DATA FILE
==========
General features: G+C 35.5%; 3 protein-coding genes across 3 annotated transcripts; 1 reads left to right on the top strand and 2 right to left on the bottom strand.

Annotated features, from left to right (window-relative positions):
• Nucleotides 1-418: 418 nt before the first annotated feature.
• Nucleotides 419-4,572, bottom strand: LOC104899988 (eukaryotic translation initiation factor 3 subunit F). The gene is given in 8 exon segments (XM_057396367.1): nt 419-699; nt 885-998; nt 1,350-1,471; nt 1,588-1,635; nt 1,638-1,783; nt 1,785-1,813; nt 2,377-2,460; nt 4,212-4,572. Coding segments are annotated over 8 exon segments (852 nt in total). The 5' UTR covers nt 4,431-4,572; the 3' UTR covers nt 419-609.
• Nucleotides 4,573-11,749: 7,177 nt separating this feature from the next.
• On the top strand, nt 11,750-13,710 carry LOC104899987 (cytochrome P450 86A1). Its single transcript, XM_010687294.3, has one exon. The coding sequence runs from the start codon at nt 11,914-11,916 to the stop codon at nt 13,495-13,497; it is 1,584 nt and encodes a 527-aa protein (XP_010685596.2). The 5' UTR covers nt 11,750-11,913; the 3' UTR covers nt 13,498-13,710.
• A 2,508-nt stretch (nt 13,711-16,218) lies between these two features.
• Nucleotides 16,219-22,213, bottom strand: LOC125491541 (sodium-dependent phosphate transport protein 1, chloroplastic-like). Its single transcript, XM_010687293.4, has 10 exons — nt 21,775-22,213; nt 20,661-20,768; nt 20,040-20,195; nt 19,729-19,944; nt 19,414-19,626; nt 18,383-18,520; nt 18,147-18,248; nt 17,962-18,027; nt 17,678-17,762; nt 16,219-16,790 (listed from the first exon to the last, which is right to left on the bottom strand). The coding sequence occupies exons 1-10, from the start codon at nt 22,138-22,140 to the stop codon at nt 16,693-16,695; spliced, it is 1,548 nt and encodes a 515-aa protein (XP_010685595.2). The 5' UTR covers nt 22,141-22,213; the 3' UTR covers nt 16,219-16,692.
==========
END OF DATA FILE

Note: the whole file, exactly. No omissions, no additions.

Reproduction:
General features: G+C 35.5%; 3 protein-coding genes across 3 annotated transcripts; 1 reads left to right on the top strand and 2 right to left on the bottom strand.

Annotated features, from left to right (window-relative positions):
• Nucleotides 1-418: 418 nt before the first annotated feature.
• Nucleotides 419-4,572, bottom strand: LOC104899988 (eukaryotic translation initiation factor 3 subunit F). The gene is given in 8 exon segments (XM_057396367.1): nt 419-699; nt 885-998; nt 1,350-1,471; nt 1,588-1,635; nt 1,638-1,783; nt 1,785-1,813; nt 2,377-2,460; nt 4,212-4,572. Coding segments are annotated over 8 exon segments (852 nt in total). The 5' UTR covers nt 4,431-4,572; the 3' UTR covers nt 419-609.
• Nucleotides 4,573-11,749: 7,177 nt separating this feature from the next.
• On the top strand, nt 11,750-13,710 carry LOC104899987 (cytochrome P450 86A1). Its single transcript, XM_010687294.3, has one exon. The coding sequence runs from the start codon at nt 11,914-11,916 to the stop codon at nt 13,495-13,497; it is 1,584 nt and encodes a 527-aa protein (XP_010685596.2). The 5' UTR covers nt 11,750-11,913; the 3' UTR covers nt 13,498-13,710.
• A 2,508-nt stretch (nt 13,711-16,218) lies between these two features.
• Nucleotides 16,219-22,213, bottom strand: LOC125491541 (sodium-dependent phosphate transport protein 1, chloroplastic-like). Its single transcript, XM_010687293.4, has 10 exons — nt 21,775-22,213; nt 20,661-20,768; nt 20,040-20,195; nt 19,729-19,944; nt 19,414-19,626; nt 18,383-18,520; nt 18,147-18,248; nt 17,962-18,027; nt 17,678-17,762; nt 16,219-16,790 (listed from the first exon to the last, which is right to left on the bottom strand). The coding sequence occupies exons 1-10, from the start codon at nt 22,138-22,140 to the stop codon at nt 16,693-16,695; spliced, it is 1,548 nt and encodes a 515-aa protein (XP_010685595.2). The 5' UTR covers nt 22,141-22,213; the 3' UTR covers nt 16,219-16,692.